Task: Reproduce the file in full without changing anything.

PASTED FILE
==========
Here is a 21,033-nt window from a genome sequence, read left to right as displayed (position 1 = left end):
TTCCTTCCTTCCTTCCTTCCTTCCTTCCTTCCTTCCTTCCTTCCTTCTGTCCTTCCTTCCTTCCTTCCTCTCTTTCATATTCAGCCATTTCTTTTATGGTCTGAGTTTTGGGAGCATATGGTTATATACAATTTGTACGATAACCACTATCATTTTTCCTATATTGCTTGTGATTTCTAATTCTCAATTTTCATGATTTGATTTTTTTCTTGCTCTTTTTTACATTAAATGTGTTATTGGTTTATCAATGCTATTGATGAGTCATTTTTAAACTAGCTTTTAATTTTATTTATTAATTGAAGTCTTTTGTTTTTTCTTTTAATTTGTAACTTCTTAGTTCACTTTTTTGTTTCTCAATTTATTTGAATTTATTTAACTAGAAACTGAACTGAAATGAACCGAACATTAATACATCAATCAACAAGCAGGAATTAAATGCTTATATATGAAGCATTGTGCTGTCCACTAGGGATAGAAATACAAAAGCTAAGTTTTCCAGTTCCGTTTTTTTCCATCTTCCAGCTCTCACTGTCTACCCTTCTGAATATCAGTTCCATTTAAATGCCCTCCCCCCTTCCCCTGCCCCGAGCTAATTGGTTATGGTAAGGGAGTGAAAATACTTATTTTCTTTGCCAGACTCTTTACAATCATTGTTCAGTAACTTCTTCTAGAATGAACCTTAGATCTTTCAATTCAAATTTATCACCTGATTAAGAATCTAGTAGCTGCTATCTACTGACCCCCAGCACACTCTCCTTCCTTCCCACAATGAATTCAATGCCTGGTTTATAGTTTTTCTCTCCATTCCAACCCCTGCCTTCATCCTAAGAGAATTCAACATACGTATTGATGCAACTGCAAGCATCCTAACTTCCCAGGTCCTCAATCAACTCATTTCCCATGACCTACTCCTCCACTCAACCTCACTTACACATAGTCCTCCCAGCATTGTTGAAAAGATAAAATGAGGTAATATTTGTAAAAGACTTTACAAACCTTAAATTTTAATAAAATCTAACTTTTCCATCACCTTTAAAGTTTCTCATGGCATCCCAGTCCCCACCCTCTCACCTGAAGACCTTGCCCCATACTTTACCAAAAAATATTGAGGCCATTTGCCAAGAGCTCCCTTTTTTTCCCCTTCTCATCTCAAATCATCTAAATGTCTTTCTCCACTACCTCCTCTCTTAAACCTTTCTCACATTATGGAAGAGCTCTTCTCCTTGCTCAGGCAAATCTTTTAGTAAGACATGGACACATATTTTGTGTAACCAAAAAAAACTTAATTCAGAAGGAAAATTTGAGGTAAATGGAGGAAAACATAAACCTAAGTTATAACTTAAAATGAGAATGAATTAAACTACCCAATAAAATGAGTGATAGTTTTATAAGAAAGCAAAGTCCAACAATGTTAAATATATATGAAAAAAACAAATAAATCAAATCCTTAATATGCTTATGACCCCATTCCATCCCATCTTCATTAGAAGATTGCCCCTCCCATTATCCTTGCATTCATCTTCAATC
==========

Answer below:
Here is a 21,033-nt window from a genome sequence, read left to right as displayed (position 1 = left end):
TTCCTTCCTTCCTTCCTTCCTTCCTTCCTTCCTTCCTTCCTTCCTTCTGTCCTTCCTTCCTTCCTTCCTCTCTTTCATATTCAGCCATTTCTTTTATGGTCTGAGTTTTGGGAGCATATGGTTATATACAATTTGTACGATAACCACTATCATTTTTCCTATATTGCTTGTGATTTCTAATTCTCAATTTTCATGATTTGATTTTTTTCTTGCTCTTTTTTACATTAAATGTGTTATTGGTTTATCAATGCTATTGATGAGTCATTTTTAAACTAGCTTTTAATTTTATTTATTAATTGAAGTCTTTTGTTTTTTCTTTTAATTTGTAACTTCTTAGTTCACTTTTTTGTTTCTCAATTTATTTGAATTTATTTAACTAGAAACTGAACTGAAATGAACCGAACATTAATACATCAATCAACAAGCAGGAATTAAATGCTTATATATGAAGCATTGTGCTGTCCACTAGGGATAGAAATACAAAAGCTAAGTTTTCCAGTTCCGTTTTTTTCCATCTTCCAGCTCTCACTGTCTACCCTTCTGAATATCAGTTCCATTTAAATGCCCTCCCCCCTTCCCCTGCCCCGAGCTAATTGGTTATGGTAAGGGAGTGAAAATACTTATTTTCTTTGCCAGACTCTTTACAATCATTGTTCAGTAACTTCTTCTAGAATGAACCTTAGATCTTTCAATTCAAATTTATCACCTGATTAAGAATCTAGTAGCTGCTATCTACTGACCCCCAGCACACTCTCCTTCCTTCCCACAATGAATTCAATGCCTGGTTTATAGTTTTTCTCTCCATTCCAACCCCTGCCTTCATCCTAAGAGAATTCAACATACGTATTGATGCAACTGCAAGCATCCTAACTTCCCAGGTCCTCAATCAACTCATTTCCCATGACCTACTCCTCCACTCAACCTCACTTACACATAGTCCTCCCAGCATTGTTGAAAAGATAAAATGAGGTAATATTTGTAAAAGACTTTACAAACCTTAAATTTTAATAAAATCTAACTTTTCCATCACCTTTAAAGTTTCTCATGGCATCCCAGTCCCCACCCTCTCACCTGAAGACCTTGCCCCATACTTTACCAAAAAATATTGAGGCCATTTGCCAAGAGCTCCCTTTTTTTCCCCTTCTCATCTCAAATCATCTAAATGTCTTTCTCCACTACCTCCTCTCTTAAACCTTTCTCACATTATGGAAGAGCTCTTCTCCTTGCTCAGGCAAATCTTTTAGTAAGACATGGACACATATTTTGTGTAACCAAAAAAAACTTAATTCAGAAGGAAAATTTGAGGTAAATGGAGGAAAACATAAACCTAAGTTATAACTTAAAATGAGAATGAATTAAACTACCCAATAAAATGAGTGATAGTTTTATAAGAAAGCAAAGTCCAACAATGTTAAATATATATGAAAAAAACAAATAAATCAAATCCTTAATATGCTTATGACCCCATTCCATCCCATCTTCATTAGAAGATTGCCCCTCCCATTATCCTTGCATTCATCTTCAATC